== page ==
Thou shalt weep no more: he will be very gracious unto thee at the voice of thy cry;
When he shall hear it, he will answer thee.
Isaiah 30:19 (KJV)
This is a complicated passage with lots of overtones. There are two Hebrew words for weeping or crying. The first is used twice – bekow or bekah. This is not necessarily a weeping out of distress but means the action of flowing, an overflowing, torrent, tears, etc. . . In short, it can indicate a deep up welling of emotion which would presumably include happy emotion, that is any strong overflowing emotion. The word is also related to the Hebrew word for blessing which uses the root “B-K”. I have always felt that when I am experiencing blessings or giving them, I feel that the same deep flow of emotion, that deep upwelling of passion which is described by the word bekah.
The second word is used once and indicates a cry of distress. It is also considered a cry of trembling.
The words used in the second line are the same words used in Genesis 22:18 when Abraham takes Isaac for sacrifice but then listens to God’s voice, obeys it and thus is blessed. The two keys words which are in both passages are b’quoli meaning voice and samata meaning to obey (or in the passage above to answer).
B’quoli is far more than a simple meek voice. It can mean a musical instrument, the wind, thunder,stamping of hoofs, earthquake, or the din of war. In the Genesis passage, it indicates the voice of God specifically and by definition represents an earth-shattering vibration or uproar. In the Isaiah passage, the same word is used to indicate the voice of the community, of human beings.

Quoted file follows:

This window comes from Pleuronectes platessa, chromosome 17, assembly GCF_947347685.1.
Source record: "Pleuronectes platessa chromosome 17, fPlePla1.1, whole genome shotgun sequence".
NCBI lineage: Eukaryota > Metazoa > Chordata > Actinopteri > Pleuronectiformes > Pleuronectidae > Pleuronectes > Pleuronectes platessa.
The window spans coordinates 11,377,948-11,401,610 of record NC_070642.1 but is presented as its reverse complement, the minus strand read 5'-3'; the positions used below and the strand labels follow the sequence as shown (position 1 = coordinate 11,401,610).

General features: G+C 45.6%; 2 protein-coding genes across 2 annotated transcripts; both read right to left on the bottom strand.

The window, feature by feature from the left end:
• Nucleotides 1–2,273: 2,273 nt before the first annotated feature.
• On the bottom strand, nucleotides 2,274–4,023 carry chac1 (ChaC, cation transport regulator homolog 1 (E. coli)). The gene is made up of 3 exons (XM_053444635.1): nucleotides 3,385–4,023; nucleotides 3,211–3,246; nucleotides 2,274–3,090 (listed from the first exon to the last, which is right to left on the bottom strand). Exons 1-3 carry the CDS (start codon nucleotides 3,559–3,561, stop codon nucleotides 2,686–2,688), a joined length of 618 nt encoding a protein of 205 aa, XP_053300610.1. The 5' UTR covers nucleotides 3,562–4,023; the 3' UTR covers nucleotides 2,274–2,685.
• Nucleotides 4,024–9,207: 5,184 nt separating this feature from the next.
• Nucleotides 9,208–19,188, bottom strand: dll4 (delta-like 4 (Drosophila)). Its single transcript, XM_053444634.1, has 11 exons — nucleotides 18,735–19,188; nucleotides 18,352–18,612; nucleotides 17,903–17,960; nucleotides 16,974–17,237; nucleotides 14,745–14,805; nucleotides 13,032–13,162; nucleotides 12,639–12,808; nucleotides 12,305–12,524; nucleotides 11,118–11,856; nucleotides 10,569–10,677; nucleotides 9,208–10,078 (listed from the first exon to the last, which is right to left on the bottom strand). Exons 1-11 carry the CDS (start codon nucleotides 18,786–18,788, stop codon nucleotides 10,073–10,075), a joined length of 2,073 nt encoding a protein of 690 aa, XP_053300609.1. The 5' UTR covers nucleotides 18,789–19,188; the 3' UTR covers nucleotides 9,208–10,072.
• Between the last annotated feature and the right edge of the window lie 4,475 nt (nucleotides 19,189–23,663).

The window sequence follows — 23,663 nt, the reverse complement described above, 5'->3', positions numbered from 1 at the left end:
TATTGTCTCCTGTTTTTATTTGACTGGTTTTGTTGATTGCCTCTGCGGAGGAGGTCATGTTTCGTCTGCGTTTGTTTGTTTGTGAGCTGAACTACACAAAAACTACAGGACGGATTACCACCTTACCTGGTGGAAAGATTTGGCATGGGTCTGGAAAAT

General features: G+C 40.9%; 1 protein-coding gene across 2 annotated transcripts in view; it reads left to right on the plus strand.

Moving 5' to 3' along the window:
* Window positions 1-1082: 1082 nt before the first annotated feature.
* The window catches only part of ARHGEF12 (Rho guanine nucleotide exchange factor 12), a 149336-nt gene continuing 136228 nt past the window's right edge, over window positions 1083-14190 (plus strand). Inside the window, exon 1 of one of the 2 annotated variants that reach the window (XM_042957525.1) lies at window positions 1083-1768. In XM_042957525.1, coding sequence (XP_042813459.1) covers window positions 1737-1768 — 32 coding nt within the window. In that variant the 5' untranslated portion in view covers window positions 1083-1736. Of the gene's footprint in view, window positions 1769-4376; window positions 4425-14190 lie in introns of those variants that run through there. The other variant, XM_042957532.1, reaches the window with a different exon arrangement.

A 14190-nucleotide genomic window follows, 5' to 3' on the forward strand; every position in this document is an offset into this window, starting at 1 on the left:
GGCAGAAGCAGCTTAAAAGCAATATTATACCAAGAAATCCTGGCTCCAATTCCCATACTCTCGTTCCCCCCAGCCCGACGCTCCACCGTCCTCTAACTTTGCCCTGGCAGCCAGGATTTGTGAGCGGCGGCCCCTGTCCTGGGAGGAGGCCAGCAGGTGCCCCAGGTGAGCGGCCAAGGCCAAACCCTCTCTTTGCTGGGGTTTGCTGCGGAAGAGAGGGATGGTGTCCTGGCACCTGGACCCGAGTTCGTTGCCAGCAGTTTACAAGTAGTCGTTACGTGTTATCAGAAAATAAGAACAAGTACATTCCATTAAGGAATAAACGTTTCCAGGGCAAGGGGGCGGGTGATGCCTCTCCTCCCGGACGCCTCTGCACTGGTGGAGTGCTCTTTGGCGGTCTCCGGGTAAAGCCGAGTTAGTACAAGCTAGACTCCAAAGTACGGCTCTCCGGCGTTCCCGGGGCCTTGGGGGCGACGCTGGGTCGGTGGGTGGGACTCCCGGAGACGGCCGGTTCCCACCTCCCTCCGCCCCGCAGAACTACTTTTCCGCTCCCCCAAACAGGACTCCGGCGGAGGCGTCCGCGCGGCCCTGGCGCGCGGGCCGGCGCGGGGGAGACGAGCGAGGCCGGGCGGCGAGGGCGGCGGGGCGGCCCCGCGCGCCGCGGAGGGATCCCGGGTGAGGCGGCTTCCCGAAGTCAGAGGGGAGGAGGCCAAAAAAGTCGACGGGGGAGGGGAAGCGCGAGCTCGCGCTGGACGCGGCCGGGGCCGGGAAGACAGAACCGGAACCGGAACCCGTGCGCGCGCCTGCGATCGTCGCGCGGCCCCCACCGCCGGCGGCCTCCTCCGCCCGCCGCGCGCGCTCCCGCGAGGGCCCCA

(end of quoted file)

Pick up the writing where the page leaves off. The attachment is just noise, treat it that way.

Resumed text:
Samata is the word used when Abraham “obeys” god. But in Isaiah it is god who is “obeying.” Samata‘s more literal meaning is to “listen with the breath.” This follows the beliefs of indigenous peoples who say that when knowledge is true, one can taste it. In both passages, knowledge of the divine is being shared back and forth through breath and vibration.
Here is my spiritual translation of Isaiah 30:19
Trembling, blessing tear-struck passion, weep no longer.
For the beauty of your wild thundering song
tastes divinity, scents harmony.
And I would say that this is the very definition of there are no limits. When we can taste the divine and live in harmonious interaction with that knowledge, there truly are no limits.